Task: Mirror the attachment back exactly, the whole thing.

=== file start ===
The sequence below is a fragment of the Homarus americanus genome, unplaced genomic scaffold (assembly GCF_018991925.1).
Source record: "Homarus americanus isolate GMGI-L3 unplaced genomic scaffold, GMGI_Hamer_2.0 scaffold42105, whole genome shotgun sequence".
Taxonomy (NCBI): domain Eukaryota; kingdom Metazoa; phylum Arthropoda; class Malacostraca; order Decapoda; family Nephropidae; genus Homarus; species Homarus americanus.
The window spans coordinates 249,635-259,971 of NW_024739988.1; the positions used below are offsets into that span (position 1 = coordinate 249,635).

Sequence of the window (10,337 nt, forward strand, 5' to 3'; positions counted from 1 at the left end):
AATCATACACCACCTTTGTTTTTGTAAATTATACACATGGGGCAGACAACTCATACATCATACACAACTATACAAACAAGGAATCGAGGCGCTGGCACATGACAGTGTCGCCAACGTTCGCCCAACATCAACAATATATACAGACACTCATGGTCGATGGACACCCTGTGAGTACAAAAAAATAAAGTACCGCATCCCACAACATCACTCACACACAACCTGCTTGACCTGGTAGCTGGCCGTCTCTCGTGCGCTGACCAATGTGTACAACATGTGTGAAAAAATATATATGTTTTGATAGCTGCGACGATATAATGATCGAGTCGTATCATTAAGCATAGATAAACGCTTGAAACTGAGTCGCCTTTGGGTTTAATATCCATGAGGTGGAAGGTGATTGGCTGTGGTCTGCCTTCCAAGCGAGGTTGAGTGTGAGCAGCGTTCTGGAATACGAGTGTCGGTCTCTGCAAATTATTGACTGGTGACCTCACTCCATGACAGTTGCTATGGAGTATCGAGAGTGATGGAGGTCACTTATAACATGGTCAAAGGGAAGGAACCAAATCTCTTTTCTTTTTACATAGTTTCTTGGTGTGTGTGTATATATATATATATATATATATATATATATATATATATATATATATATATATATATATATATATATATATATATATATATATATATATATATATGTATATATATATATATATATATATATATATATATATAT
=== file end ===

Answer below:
The sequence below is a fragment of the Homarus americanus genome, unplaced genomic scaffold (assembly GCF_018991925.1).
Source record: "Homarus americanus isolate GMGI-L3 unplaced genomic scaffold, GMGI_Hamer_2.0 scaffold42105, whole genome shotgun sequence".
Taxonomy (NCBI): domain Eukaryota; kingdom Metazoa; phylum Arthropoda; class Malacostraca; order Decapoda; family Nephropidae; genus Homarus; species Homarus americanus.
The window spans coordinates 249,635-259,971 of NW_024739988.1; the positions used below are offsets into that span (position 1 = coordinate 249,635).

Sequence of the window (10,337 nt, forward strand, 5' to 3'; positions counted from 1 at the left end):
AATCATACACCACCTTTGTTTTTGTAAATTATACACATGGGGCAGACAACTCATACATCATACACAACTATACAAACAAGGAATCGAGGCGCTGGCACATGACAGTGTCGCCAACGTTCGCCCAACATCAACAATATATACAGACACTCATGGTCGATGGACACCCTGTGAGTACAAAAAAATAAAGTACCGCATCCCACAACATCACTCACACACAACCTGCTTGACCTGGTAGCTGGCCGTCTCTCGTGCGCTGACCAATGTGTACAACATGTGTGAAAAAATATATATGTTTTGATAGCTGCGACGATATAATGATCGAGTCGTATCATTAAGCATAGATAAACGCTTGAAACTGAGTCGCCTTTGGGTTTAATATCCATGAGGTGGAAGGTGATTGGCTGTGGTCTGCCTTCCAAGCGAGGTTGAGTGTGAGCAGCGTTCTGGAATACGAGTGTCGGTCTCTGCAAATTATTGACTGGTGACCTCACTCCATGACAGTTGCTATGGAGTATCGAGAGTGATGGAGGTCACTTATAACATGGTCAAAGGGAAGGAACCAAATCTCTTTTCTTTTTACATAGTTTCTTGGTGTGTGTGTATATATATATATATATATATATATATATATATATATATATATATATATATATATATATATATATATATATATATATATATATATATATATATATGTATATATATATATATATATATATATATATATATATAT